Trump makes a deal with Kim – but what exactly is it?
North Korea gained most from summit with vague promise of denuclearisation
As the two men strode out on to the red carpet in front of a wall of North Korean and American flags, a new chapter of world history was written.
The meeting between Donald Trump and Kim Jong-un marked an extraordinary turnaround for two leaders who just a few months ago exchanged barbed insults, appearing to push the world closer to nuclear war.
The Singapore Summit is likely to be the defining foreign policy achievement of Trump’s presidency, taking its place alongside historic encounters such as Ronald Reagan’s 1986 meeting with Mikhail Gorbachev in Reykjavik and Richard Nixon’s visit to China in 1972.
But whether it ultimately will be a success remains to be seen.
As the US president departed Singapore on Air Force One, many questions were left unanswered.
Following five hours of meetings – which included a 40-minute bilateral meeting between the two leaders and a wider lunch meeting involving aides from both sides – the two leaders signed a joint statement. This centred around four main points which both countries committed to implement “fully and expeditiously”: a commitment to establish new US-North Korean relations, to build a “lasting and stable” peace regime on the Korean Peninsula, a restatement of North Korea’s commitment to “work toward complete denuclearisation of the Korean peninsula” in line with the April 27th inter-Korean summit, and a pledge to recover the remains of American servicemen in North Korea and release prisoners of war (a commitment that will be welcomed by Japan).
Gallery: Donald Trump and North Korea's Kim Jong-un meet
But it was during Mr Trump’s freewheeling hour-long press conference that more details of their meeting emerged. In particular, the president announced a cessation of joint military exercises by the United States and South Korea which he termed “war games”. The development is a major concession to Pyongyang, and appeared to take South Korea by surprise. A spokesman for the South Korean foreign ministry said: “at this moment, the meaning and intention of president Trump’s remarks requires more clear understanding.”
It remains as unclear as ever how the United States will achieve and verify its ultimate goal of 'complete, verifiable, irreversible denuclearisation'
His description of the US military exercises which have been taking place for decades as “very provocative” and “inappropriate” is also unprecedented for a US president. The Pentagon had previously indicated that the military exercises were non-negotiable.
Similarly, the wording of the joint communiqué is vague and contains little detail. North Korea’s commitment to “work toward complete denuclearisation of the Korean Peninsula” is little more than a reiteration of April’s Panmunjom declaration. Further, the statement contains no timeline or verification demands.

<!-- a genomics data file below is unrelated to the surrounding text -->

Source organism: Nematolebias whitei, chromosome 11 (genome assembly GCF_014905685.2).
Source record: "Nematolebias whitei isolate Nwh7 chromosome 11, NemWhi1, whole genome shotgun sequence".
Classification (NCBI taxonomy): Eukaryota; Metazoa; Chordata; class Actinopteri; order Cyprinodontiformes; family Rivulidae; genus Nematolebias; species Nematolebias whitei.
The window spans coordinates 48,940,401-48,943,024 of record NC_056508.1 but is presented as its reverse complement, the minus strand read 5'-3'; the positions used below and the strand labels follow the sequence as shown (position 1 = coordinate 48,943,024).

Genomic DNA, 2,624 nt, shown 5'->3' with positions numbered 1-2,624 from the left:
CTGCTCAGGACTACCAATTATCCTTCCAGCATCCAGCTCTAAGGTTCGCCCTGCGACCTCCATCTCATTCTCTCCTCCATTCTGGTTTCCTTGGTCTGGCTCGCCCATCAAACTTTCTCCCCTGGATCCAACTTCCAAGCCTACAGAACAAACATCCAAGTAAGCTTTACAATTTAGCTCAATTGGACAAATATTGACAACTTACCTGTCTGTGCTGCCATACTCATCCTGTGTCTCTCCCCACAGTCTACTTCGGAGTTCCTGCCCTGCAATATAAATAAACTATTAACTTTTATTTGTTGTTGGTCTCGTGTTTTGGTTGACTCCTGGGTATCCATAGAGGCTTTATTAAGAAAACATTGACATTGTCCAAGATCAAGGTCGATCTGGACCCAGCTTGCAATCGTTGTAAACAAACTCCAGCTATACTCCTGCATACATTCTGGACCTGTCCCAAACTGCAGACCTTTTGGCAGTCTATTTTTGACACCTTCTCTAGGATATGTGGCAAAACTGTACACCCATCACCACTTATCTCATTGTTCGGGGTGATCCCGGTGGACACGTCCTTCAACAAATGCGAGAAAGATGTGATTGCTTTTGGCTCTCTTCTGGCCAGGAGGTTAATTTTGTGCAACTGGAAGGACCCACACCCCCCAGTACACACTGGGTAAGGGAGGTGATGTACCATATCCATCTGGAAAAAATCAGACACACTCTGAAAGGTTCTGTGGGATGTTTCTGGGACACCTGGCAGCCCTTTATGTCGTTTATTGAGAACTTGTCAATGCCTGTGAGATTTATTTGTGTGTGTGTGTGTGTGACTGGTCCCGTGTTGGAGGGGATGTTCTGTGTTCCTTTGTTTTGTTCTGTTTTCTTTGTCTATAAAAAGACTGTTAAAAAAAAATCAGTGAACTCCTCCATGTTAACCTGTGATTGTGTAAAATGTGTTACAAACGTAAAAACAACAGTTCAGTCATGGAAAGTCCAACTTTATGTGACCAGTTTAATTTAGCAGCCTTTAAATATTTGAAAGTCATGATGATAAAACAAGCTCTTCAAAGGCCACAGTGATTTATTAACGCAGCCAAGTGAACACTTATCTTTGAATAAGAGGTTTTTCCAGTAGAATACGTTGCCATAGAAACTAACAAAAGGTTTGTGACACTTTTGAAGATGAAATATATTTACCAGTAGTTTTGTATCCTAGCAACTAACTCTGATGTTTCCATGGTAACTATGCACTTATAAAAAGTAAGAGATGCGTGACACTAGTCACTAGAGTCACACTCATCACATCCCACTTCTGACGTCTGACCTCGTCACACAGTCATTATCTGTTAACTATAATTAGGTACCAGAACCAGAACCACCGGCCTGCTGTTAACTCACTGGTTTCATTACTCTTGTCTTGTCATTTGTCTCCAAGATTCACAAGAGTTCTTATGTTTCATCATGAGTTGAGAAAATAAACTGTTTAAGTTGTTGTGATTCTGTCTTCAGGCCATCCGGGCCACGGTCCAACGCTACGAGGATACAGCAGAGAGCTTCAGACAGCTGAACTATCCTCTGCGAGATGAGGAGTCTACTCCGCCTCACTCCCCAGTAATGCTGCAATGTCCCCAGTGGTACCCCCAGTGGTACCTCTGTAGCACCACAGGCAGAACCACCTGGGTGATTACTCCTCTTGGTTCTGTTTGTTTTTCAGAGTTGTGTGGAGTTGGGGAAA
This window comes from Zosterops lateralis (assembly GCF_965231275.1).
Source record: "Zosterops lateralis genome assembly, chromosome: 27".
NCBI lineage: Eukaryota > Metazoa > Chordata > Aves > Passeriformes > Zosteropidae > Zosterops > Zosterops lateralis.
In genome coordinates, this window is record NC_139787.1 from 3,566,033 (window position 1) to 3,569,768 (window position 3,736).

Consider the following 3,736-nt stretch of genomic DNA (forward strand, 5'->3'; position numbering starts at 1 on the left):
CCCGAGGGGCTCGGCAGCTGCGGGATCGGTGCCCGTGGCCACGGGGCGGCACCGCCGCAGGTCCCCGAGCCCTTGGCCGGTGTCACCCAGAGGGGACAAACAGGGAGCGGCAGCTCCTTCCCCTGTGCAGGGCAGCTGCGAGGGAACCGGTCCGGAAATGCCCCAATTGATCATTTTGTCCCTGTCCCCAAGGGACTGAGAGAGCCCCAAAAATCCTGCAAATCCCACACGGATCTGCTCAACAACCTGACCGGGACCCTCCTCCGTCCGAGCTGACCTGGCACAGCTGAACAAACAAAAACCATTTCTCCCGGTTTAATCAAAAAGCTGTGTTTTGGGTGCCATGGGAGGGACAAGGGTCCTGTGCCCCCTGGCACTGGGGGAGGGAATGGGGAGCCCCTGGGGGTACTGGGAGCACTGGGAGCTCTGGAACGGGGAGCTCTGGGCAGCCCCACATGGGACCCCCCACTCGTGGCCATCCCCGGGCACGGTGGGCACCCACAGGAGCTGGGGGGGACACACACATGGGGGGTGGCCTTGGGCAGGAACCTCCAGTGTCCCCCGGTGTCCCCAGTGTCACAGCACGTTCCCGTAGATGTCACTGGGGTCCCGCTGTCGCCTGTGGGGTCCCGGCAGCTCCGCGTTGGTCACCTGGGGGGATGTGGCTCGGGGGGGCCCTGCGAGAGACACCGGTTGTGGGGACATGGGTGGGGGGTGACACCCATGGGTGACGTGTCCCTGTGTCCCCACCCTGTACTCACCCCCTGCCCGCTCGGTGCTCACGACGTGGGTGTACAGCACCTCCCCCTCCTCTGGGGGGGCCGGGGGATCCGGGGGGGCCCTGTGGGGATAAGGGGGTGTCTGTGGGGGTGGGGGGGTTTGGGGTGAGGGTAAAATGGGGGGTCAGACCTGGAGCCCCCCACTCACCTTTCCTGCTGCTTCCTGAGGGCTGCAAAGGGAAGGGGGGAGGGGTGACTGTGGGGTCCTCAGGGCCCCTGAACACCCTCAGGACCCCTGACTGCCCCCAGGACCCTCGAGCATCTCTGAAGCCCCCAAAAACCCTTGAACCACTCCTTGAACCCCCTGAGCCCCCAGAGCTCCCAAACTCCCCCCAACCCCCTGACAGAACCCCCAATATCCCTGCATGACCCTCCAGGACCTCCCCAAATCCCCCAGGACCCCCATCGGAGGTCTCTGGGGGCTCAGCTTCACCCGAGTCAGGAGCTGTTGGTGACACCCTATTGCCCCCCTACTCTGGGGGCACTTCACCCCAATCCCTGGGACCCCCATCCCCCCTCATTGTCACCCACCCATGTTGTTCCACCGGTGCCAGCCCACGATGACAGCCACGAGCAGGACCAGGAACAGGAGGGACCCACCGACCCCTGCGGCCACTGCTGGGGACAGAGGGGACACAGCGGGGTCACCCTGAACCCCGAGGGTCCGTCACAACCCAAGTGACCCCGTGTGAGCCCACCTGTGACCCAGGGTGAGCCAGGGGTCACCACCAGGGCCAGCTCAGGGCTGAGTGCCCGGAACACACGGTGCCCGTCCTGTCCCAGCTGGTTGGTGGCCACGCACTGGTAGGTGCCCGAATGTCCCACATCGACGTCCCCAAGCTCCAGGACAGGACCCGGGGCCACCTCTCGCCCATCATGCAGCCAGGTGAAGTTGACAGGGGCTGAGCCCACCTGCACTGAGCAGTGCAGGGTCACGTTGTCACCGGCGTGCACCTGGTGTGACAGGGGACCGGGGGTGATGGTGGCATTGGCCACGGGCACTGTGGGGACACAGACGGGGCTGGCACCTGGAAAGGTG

With an estimated 141 different sites devoted to the production of non-conventional weapons scattered across North Korea, it remains as unclear as ever how the United States will achieve and verify its ultimate goal of “complete, verifiable, irreversible denuclearisation” in the words of secretary of state Mike Pompeo.
Mr Trump’s somewhat effusive praise for 34 year-old Kim has also raised questions. Asked if he had raised human rights abuses with Mr Kim, Mr Trump replied: “He is very talented. Anybody that takes over a situation like he did at 26 years of age and is able to run it and run it tough,” though he added that he did not say he was “nice”. Later, in an interview with Voice of America, he described Kim as a “smart” man who “loves his people.”
Mr Trump’s praise for a despot who sanctioned the murder of many of his own people and family contrasts with the language used by the president and his advisors about Canadian prime minister Justin Trudeau a few days ago. Trump advisor Peter Navarro said there was “a special place in hell” for the Canadian leader while the president called him “dishonest and weak.”
I think the meeting was every bit as good for the United States as it was for North Korea
It will also likely be of little comfort to the family of US student Otto Warmbier who died last year shortly after his release from North Korea, despite Mr Trump saying in his press conference that Warmbier “did not die in vain”.
As US officials stay behind in Singapore to continue discussions and Mr Pompeo travels on to Beijing for talks, Trump’s critics argue that North Korea walked away with more than the United States from the meeting – a summit with the sitting US president without surrendering anything more than the promise of “working towards” complete denuclearisation. Mr Trump denied the claim. “I think the meeting was every bit as good for the United States as it was for North Korea,” he said, highlighting his talents as a deal-maker. “My whole life has been deals. I have done great at it.”
In the short-term, most Americans are willing to give Mr Trump the benefit of the doubt. The old Winston Churchill phrase “to jaw-jaw is always better than to war-war” rings true as last summer’s tensions recede.
But for others, the experience of Churchill’s contemporary Neville Chamberlain also looms large. The world will be hoping that the lessons of 1938 – when Chamberlain returned from the Munich peace talks declaring “peace in our time” only to see Europe descend into the horrors of the second World War the following year – will not be repeated.
Suzanne Lynch is Washington Correspondent